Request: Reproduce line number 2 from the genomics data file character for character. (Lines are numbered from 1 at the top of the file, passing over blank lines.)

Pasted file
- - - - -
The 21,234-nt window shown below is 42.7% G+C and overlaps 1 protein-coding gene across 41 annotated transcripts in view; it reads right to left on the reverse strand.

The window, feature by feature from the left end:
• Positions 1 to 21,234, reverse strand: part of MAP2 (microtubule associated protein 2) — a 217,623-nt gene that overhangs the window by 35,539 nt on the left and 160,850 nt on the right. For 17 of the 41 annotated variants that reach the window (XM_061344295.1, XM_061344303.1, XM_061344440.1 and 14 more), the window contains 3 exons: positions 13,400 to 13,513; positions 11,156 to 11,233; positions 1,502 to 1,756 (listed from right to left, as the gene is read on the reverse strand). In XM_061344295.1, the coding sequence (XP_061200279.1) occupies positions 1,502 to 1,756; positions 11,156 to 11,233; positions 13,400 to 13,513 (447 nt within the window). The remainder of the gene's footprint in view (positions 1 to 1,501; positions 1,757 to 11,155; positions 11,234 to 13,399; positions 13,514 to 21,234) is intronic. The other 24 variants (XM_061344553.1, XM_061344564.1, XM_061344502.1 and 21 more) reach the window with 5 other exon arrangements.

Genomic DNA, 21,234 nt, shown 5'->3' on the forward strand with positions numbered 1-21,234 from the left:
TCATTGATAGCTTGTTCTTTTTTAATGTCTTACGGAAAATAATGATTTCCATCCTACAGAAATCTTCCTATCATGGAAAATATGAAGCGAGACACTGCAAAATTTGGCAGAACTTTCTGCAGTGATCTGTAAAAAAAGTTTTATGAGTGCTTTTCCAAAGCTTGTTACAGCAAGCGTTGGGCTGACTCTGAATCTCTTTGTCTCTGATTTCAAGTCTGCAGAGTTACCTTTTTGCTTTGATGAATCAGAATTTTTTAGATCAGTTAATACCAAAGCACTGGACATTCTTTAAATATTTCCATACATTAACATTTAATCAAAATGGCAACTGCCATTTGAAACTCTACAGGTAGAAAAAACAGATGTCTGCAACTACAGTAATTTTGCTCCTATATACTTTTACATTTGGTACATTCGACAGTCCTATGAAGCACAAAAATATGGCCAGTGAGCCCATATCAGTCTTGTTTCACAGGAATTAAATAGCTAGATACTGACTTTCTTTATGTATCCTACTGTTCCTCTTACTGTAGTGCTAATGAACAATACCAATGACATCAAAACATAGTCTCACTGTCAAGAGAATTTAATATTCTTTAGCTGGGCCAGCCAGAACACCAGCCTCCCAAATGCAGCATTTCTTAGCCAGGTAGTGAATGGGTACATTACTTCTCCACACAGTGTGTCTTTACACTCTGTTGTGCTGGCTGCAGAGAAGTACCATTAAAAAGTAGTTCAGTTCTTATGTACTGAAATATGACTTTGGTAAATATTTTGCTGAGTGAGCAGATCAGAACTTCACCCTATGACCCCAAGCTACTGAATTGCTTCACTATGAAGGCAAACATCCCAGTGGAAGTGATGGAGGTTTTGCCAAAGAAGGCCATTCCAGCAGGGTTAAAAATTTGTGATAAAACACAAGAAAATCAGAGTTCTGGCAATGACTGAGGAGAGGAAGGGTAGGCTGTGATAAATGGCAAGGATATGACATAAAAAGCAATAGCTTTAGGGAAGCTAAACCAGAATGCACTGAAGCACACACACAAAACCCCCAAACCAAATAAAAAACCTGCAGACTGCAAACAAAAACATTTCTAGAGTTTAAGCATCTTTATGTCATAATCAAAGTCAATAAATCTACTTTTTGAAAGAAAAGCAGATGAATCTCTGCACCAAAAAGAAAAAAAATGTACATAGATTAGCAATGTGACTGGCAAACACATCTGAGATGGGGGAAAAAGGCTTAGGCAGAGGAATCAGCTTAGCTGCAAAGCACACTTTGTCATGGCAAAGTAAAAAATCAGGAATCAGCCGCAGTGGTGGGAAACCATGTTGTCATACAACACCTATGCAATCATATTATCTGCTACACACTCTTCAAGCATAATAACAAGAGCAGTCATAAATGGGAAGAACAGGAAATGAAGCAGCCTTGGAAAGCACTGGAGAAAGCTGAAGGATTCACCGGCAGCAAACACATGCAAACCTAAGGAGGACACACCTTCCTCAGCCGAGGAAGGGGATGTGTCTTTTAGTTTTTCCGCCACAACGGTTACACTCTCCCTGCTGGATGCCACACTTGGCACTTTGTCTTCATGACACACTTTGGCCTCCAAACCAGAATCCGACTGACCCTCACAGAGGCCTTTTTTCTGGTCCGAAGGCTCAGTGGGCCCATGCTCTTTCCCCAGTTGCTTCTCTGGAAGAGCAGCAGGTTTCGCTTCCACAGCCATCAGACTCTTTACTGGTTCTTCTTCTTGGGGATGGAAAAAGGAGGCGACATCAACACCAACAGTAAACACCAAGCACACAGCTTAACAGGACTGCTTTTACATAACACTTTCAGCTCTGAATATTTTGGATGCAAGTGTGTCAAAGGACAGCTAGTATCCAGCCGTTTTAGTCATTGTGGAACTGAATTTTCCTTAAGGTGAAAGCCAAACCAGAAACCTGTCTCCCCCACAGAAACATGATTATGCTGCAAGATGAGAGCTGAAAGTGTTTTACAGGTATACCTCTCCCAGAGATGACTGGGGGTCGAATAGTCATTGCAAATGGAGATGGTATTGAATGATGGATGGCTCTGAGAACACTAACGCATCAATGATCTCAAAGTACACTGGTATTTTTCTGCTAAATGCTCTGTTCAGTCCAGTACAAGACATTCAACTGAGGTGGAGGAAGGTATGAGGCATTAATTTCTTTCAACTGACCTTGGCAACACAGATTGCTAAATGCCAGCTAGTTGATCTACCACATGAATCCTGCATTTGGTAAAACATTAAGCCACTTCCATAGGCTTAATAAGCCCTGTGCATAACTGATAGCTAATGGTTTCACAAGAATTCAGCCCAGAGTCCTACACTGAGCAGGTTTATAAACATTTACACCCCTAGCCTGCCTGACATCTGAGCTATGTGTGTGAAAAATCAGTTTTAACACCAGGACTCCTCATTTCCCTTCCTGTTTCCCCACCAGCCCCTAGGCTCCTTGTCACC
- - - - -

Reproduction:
The window, feature by feature from the left end: